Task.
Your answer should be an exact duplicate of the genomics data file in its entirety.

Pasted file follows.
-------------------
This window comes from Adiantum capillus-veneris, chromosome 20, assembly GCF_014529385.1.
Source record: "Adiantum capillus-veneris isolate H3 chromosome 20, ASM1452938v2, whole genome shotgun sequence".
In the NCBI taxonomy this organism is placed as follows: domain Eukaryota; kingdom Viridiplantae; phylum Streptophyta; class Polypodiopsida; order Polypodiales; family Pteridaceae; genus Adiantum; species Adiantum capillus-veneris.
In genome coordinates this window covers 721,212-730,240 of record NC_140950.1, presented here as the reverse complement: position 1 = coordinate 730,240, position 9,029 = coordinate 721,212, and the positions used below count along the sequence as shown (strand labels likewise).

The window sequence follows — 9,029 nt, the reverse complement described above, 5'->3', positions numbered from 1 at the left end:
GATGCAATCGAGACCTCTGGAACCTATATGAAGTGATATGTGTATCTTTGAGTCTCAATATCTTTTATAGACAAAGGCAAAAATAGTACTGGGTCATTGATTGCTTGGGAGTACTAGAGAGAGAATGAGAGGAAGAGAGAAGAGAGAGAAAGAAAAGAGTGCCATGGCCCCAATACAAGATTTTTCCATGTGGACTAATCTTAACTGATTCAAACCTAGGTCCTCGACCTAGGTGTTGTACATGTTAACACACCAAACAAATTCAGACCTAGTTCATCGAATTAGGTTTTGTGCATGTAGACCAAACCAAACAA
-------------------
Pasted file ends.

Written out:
This window comes from Adiantum capillus-veneris, chromosome 20, assembly GCF_014529385.1.
Source record: "Adiantum capillus-veneris isolate H3 chromosome 20, ASM1452938v2, whole genome shotgun sequence".
In the NCBI taxonomy this organism is placed as follows: domain Eukaryota; kingdom Viridiplantae; phylum Streptophyta; class Polypodiopsida; order Polypodiales; family Pteridaceae; genus Adiantum; species Adiantum capillus-veneris.
In genome coordinates this window covers 721,212-730,240 of record NC_140950.1, presented here as the reverse complement: position 1 = coordinate 730,240, position 9,029 = coordinate 721,212, and the positions used below count along the sequence as shown (strand labels likewise).

The window sequence follows — 9,029 nt, the reverse complement described above, 5'->3', positions numbered from 1 at the left end:
GATGCAATCGAGACCTCTGGAACCTATATGAAGTGATATGTGTATCTTTGAGTCTCAATATCTTTTATAGACAAAGGCAAAAATAGTACTGGGTCATTGATTGCTTGGGAGTACTAGAGAGAGAATGAGAGGAAGAGAGAAGAGAGAGAAAGAAAAGAGTGCCATGGCCCCAATACAAGATTTTTCCATGTGGACTAATCTTAACTGATTCAAACCTAGGTCCTCGACCTAGGTGTTGTACATGTTAACACACCAAACAAATTCAGACCTAGTTCATCGAATTAGGTTTTGTGCATGTAGACCAAACCAAACAA